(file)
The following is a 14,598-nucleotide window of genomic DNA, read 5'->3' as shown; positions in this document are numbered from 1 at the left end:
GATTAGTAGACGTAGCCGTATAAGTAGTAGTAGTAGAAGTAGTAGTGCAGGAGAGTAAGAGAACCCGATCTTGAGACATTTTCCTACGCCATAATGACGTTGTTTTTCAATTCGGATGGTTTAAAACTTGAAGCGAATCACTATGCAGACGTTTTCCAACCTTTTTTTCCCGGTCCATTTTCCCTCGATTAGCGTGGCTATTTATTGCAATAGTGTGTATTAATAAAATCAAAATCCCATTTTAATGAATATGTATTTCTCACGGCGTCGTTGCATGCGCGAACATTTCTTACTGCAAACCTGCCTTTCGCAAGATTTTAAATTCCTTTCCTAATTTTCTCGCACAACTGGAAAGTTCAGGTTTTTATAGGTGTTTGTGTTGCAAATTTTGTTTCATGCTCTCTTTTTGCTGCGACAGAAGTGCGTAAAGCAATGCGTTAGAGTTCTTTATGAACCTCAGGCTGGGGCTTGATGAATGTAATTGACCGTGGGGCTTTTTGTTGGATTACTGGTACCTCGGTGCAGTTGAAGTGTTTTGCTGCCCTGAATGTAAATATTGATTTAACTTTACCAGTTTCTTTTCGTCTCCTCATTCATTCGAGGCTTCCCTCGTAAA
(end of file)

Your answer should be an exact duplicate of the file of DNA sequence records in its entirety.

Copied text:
The following is a 14,598-nucleotide window of genomic DNA, read 5'->3' as shown; positions in this document are numbered from 1 at the left end:
GATTAGTAGACGTAGCCGTATAAGTAGTAGTAGTAGAAGTAGTAGTGCAGGAGAGTAAGAGAACCCGATCTTGAGACATTTTCCTACGCCATAATGACGTTGTTTTTCAATTCGGATGGTTTAAAACTTGAAGCGAATCACTATGCAGACGTTTTCCAACCTTTTTTTCCCGGTCCATTTTCCCTCGATTAGCGTGGCTATTTATTGCAATAGTGTGTATTAATAAAATCAAAATCCCATTTTAATGAATATGTATTTCTCACGGCGTCGTTGCATGCGCGAACATTTCTTACTGCAAACCTGCCTTTCGCAAGATTTTAAATTCCTTTCCTAATTTTCTCGCACAACTGGAAAGTTCAGGTTTTTATAGGTGTTTGTGTTGCAAATTTTGTTTCATGCTCTCTTTTTGCTGCGACAGAAGTGCGTAAAGCAATGCGTTAGAGTTCTTTATGAACCTCAGGCTGGGGCTTGATGAATGTAATTGACCGTGGGGCTTTTTGTTGGATTACTGGTACCTCGGTGCAGTTGAAGTGTTTTGCTGCCCTGAATGTAAATATTGATTTAACTTTACCAGTTTCTTTTCGTCTCCTCATTCATTCGAGGCTTCCCTCGTAAA